4. Sharmila Jayaram

    You make some very interesting and relevant points in relation to social media and education.
    The use of online social media is certainly prevalent amongst Generation M students and it makes sense to harness this for the purpose of education in the classroom setting. Whilst there are benefits of using social media in terms of socialisation, communication and enhanced learning opportunities, the risks associated with their use must also be addressed. There are concerns of cyberbullying, sexting and Facebook depression with the use of social media in the secondary school setting. In fact according to a recent clinical report cyberbullying is quite common, and can result in depression, anxiety, severe isolation, and, even suicide in this age group (Hinduja & Patchin, 2010; O’Keeffe & Clarke-Pearson, 2011). Of particular concern is the phenomenon of Facebook depression amongst preteens and teens that spend a lot of time on social media (O’Keeffe & Clarke-Pearson, 2011). If social media is to be successfully incorporated into the secondary school curriculum, there needs to be strict guidelines for its use in education. In addition both students and teachers need to be made aware of the privacy issues surrounding online social media and the impact of the digital footprint on their reputation and future career aspirations. Similar concerns with respect to privacy and the digital footprint have been raised with the use of social media in medical education.

    Hinduja, S., & Patchin, J. W. (2010). Bullying, cyberbullying, and suicide. Arch Suicide Res, 14(3), 206-221. doi: 924722304 [pii] 10.1080/13811118.2010.494133
    O’Keeffe, G. S., & Clarke-Pearson, K. (2011). The impact of social media on children, adolescents, and families. Pediatrics, 127(4), 800-804. doi: peds.2011-0054 [pii] 10.1542/peds.2011-0054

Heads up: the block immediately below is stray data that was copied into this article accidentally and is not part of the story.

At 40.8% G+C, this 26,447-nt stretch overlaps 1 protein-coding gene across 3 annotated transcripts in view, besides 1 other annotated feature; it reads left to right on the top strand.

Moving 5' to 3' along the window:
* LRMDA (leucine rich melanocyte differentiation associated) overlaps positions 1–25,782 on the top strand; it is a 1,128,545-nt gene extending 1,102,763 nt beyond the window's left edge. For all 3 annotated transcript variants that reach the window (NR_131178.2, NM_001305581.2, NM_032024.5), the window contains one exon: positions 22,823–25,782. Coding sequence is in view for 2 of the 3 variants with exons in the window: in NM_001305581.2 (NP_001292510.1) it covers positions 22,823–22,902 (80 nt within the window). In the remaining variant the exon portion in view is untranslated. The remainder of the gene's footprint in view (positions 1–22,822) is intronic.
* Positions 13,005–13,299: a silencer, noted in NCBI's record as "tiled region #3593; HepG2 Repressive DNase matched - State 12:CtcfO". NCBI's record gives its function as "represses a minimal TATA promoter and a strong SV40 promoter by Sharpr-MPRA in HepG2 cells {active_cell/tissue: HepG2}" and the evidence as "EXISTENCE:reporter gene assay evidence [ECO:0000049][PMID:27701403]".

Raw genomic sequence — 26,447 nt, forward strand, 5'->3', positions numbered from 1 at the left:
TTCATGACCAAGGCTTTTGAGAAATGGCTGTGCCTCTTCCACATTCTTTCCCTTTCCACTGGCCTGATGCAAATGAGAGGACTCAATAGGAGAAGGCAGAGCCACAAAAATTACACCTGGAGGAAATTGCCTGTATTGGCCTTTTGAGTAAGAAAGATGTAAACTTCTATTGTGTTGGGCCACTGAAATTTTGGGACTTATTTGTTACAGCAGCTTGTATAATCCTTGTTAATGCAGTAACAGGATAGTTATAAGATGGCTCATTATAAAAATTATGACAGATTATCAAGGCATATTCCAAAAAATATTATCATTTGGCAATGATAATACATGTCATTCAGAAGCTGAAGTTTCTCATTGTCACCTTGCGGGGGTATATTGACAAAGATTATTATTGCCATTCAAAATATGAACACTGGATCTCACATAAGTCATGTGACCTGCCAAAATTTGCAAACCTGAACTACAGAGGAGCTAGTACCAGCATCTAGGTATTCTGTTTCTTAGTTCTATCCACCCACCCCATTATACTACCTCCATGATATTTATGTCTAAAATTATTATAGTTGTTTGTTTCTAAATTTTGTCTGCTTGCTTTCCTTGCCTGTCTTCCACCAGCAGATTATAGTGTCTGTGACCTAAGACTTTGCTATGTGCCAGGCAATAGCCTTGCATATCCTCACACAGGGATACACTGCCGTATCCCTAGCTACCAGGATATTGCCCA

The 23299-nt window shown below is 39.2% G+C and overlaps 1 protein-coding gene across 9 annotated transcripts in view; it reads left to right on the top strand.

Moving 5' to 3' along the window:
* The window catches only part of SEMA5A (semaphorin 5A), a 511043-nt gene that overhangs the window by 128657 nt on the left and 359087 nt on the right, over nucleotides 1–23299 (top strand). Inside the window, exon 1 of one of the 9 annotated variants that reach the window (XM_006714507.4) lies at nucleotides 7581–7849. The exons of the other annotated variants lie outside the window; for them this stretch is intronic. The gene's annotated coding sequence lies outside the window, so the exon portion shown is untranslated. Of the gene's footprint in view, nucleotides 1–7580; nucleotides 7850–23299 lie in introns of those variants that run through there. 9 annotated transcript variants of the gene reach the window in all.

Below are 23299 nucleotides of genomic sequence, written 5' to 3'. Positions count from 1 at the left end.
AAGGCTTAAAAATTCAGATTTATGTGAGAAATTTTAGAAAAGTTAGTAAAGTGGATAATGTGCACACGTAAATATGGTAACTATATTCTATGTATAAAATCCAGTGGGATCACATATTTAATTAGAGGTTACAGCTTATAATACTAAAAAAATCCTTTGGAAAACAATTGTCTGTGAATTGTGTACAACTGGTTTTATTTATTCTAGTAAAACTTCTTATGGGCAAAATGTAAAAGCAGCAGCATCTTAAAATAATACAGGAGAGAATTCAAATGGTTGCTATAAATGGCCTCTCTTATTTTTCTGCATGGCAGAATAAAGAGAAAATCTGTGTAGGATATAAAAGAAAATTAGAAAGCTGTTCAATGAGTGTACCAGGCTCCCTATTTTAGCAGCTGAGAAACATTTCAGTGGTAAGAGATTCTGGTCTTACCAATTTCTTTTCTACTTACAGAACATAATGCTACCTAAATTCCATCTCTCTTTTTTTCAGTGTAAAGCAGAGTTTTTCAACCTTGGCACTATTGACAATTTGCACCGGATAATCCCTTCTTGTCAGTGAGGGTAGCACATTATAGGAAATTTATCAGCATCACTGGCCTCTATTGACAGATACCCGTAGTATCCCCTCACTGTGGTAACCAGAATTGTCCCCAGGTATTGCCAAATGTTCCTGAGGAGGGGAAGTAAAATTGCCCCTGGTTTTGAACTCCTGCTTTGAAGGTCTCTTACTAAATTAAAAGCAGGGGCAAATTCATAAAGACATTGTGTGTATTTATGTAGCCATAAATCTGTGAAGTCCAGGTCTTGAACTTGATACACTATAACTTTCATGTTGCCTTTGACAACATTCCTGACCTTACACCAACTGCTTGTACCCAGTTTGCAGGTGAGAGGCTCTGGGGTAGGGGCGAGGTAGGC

5. Pingback: Social Media Apprehensions in Public K-12 Education | Revolutionary Paideia

  6. Pingback: 5 Practical Uses of Social Media in the Classroom | Revolutionary Paideia

  7. Sicy

    Traditional forms of communication has indeed been changed, at least for the Generation M (Vie, 2008). Generation M can communicate to the world while staying inside the house, inside their room. They are familiar with engaging in multiple conversations to different people while scanning the live feeds of all their friends and updating their own status all at the same time. No more phone or face-to-face communication is required. Social networking has shifted the way people communicate with one another. This trend is increasing becoming the norm for many students currently in the education system, as evident in their written work. Through my teaching, I have encountered numerous times where student writing is abbreviated and shorten such as ‘ur’ for ‘your’ or ‘you are’ and students sometimes get the two confused in their writing. Thus is it crucial to explicitly teach students of Generation M to clearly differentiate when it is appropriate to use colloquial-type writing and when it is not, that is for school.

    • Sicy

      opps..forgot to put the reference

      Vie, S. (2008). Digital Divide 2.0: “Generation M” and online social networking sites in the composition classroom. Computers and Composition. 25, 9-23.

  8. Nicki,

    Great blog!

    I have to admit that I am one of those teachers who need to bridge the digital gap. Although, I am aware of social networking sites and have participated on some sites, I am not aware of the educational potential until this subject. I was also unaware about the widespread use of in emergency medicine conference until Miguel pointed it out his own experience and also recent literature on the topic. (Nomura et al, 2012)

    I also think it has great potential but can understand some of the hesitation and reservations from the teachers. Like you point out, many educators have raised concerns about legal responsibility, copyright issues and also the accuracy of information. (Begg et al, 2007) In the medical world, most scholarly publications go through a vigourous editing and approval process before the information is made available to all practitioners.

    There is great potential with social media and Web2.0 applications in education. Many educational disciplines have already embraced this technology. Although some disciplines have been a bit slower to engage with the technology, I think time, experience and education is already seeing those disciplines catch up quickly.

    Nomura, J., Genes, N., Bollinger, H., Bollinger, M., & Reed, J. (2012). Twitter use during emergency medicine conferences. The American journal of emergency medicine, 30(5), 819-820

    Begg M & Ellaway R, Dewhurst D & Macleod H (2007). Logos and Mythos: The Politicval Dilemmas of Web2.0 in an accreditation-driven educational environment. ICE 2007 – Ideas in Cyperspace Education, Loch Lomand, UK.